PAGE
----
In the mid-1990s the most highly touted location for the optimal use of telemedicine was in remote areas where there are fewer physicians. The argument was that the absence of specialists could be remedied by “porting in” radiologists and ophthalmologists via a hard wire connection. We realized the need was just as great within inner cities. We used DSL connectivity to set up video psychiatry appointments for underserved kids and moms four miles away at California Hospital just across the LA River.
HCP Principals Stumpf and Zalunardo were recognized as among the first to integrate telemedicine protocols and systems in the medical mainstream. In 1996 the USC Advanced Biotelecommunications and Bioinformatics Center (ABBC) received one of the first federal grants supporting the establishment of telemedicine models in regular analog paper based medical practices. The funding agency was the National Library of Medicine. The project was funded for five years at $1 million each year. Our approach was to use digital imaging as the technological platform to capture and distribute images to radiologists, ophthalmologists, infectious disease physicians, and family physicians. The demonstration was a resounding success. We presented our outcomes report at the National Library of Medicine which had funded our five year multi-site proposal. We showed that telemedicine could indeed enhance – even replace – legacy systems for reviewing and grading images of eyes, skin, x-rays…anything that converted to digital formats. [Ask us for the report.]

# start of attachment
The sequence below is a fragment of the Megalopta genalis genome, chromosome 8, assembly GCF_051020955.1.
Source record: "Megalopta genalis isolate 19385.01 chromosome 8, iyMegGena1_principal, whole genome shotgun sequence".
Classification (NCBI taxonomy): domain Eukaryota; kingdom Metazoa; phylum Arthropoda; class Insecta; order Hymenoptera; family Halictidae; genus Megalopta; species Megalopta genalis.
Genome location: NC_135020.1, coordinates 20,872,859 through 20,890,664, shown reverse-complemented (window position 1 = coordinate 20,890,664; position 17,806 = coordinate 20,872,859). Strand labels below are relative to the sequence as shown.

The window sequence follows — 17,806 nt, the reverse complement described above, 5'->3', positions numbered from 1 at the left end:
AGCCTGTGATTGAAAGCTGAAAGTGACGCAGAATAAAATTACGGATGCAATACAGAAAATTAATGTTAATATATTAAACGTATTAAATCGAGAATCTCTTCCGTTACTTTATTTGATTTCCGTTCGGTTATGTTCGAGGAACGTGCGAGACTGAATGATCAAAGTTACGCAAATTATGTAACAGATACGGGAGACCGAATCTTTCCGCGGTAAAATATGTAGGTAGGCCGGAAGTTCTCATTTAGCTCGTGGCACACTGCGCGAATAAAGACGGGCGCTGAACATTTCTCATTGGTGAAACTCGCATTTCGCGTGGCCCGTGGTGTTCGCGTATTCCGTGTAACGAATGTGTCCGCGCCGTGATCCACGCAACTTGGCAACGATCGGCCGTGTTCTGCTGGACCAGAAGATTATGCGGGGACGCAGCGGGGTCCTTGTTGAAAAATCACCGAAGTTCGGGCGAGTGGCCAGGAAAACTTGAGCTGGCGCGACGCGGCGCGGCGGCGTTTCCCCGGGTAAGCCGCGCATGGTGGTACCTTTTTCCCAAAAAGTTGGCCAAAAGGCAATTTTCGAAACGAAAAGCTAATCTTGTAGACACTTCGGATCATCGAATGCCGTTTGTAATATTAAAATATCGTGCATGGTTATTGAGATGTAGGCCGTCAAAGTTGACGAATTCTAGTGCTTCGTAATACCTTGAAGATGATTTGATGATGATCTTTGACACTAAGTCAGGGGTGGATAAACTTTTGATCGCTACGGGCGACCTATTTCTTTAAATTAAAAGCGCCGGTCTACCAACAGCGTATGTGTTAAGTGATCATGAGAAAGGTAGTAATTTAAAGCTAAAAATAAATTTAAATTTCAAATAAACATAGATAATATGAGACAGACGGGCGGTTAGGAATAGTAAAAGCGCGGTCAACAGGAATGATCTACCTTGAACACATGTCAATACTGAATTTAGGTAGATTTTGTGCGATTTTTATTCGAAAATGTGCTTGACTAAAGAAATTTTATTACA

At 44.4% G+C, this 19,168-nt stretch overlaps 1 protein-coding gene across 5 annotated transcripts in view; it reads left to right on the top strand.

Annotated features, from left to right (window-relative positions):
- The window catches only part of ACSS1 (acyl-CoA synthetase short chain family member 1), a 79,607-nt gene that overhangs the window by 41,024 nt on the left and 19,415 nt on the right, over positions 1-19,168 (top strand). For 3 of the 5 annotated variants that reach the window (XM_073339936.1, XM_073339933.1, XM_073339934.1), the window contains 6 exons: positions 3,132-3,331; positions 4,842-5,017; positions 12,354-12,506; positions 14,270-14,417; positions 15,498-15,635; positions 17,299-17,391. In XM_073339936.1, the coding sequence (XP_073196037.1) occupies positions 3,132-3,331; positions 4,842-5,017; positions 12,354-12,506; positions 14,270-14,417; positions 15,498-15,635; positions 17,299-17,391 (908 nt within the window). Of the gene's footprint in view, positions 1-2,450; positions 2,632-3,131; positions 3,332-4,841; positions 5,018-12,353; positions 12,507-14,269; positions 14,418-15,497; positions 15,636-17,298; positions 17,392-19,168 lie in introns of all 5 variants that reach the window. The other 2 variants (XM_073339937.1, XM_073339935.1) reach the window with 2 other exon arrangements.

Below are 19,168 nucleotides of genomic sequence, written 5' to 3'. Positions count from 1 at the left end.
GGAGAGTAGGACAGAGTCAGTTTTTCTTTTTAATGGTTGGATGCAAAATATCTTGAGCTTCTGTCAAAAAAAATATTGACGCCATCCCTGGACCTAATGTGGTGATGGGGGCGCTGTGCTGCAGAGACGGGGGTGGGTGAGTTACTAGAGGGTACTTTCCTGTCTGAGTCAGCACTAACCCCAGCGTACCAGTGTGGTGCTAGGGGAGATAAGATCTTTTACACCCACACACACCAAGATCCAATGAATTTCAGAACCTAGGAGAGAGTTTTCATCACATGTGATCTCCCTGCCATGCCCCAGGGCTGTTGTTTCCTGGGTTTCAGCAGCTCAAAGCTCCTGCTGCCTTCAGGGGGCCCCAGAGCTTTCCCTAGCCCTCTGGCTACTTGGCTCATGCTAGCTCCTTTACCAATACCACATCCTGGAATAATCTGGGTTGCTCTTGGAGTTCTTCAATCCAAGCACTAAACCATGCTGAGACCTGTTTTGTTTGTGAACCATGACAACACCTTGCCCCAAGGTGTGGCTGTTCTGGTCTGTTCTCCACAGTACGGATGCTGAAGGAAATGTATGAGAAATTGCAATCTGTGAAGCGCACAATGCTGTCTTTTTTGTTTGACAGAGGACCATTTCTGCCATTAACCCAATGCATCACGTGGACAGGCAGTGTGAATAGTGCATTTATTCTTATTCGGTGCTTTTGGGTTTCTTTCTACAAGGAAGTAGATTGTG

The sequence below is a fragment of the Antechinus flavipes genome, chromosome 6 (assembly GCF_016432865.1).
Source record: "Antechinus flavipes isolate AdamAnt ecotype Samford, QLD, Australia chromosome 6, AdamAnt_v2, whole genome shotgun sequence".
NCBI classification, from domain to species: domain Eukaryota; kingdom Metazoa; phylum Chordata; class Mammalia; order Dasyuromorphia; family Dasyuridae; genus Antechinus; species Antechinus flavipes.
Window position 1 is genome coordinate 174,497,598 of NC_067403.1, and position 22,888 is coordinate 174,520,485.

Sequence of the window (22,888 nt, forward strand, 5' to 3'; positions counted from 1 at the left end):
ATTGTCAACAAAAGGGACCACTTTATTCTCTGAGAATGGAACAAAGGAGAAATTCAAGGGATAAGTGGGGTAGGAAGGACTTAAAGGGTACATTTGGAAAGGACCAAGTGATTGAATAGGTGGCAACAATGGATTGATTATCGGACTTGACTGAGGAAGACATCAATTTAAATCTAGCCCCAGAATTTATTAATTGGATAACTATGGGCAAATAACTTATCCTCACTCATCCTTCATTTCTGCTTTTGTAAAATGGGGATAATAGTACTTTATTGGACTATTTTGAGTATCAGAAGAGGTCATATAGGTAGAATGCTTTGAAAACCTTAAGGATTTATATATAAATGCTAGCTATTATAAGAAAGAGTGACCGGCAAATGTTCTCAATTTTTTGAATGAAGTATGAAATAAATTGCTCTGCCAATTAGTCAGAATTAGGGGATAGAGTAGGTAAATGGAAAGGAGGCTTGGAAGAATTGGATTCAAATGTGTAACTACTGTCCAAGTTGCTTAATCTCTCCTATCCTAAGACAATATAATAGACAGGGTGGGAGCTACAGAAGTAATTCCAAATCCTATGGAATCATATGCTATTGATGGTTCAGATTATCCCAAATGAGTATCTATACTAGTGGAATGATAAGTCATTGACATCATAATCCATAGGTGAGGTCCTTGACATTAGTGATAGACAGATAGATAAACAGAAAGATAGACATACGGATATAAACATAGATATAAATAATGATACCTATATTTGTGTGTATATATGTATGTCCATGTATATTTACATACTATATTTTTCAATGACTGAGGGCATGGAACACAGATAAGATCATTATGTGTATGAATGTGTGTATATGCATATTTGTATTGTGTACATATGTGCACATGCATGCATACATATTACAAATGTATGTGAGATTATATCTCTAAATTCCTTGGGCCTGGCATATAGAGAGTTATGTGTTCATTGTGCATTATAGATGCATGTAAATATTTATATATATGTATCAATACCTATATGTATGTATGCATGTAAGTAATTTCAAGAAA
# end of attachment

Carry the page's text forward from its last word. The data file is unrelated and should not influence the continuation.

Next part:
Our telemedicine group – the ABBC – caught the attention of retina imaging companies featuring breakthrough ideas. Optos.com asked us in 2000 to evaluate their novel wide scan retina imaging technology [the featured image for this post].
We persuaded multiple private foundations, e.g., Queens Care, The California Endowmen, to support expansion as the Latino DREaM: Diabetic Retinopathy Evaluation and Management. This project proved that telehealth could improve healthcare access for underserved inner city populations. Today – circa 2019/2020 there is no telemedicine. There is only digital healthcare.
Healthcare IT News published a piece in January 2019 on a Chicago hospital system that aims to be among the first such orgs to deploy 5G [https://www.healthcareitnews.com/news/rush-become-first-5g-hospital-system-us]. Near the end of the brief piece – which is worth reading – is the following paragraph.
“Remote medicine, while hardly a new phenomenon, is growing at leaps and bounds both in terms of the quality of data that can be captured, sent and computed, as well as the speed at which it can be transferred. Greater network speeds mean that the trend of “anytime, anywhere” medicine will continue to grow.”
REMOTE MEDICINE. This is what telemedicine always promised. It just took a couple of decades for the technology to become a practice standard. Of course, today’s tech includes so much more, most often delivered via cell phones. Medicine is moving from control by providers and HMOs to control by users. It is all about the technology…and improving quality and access while decreasing costs.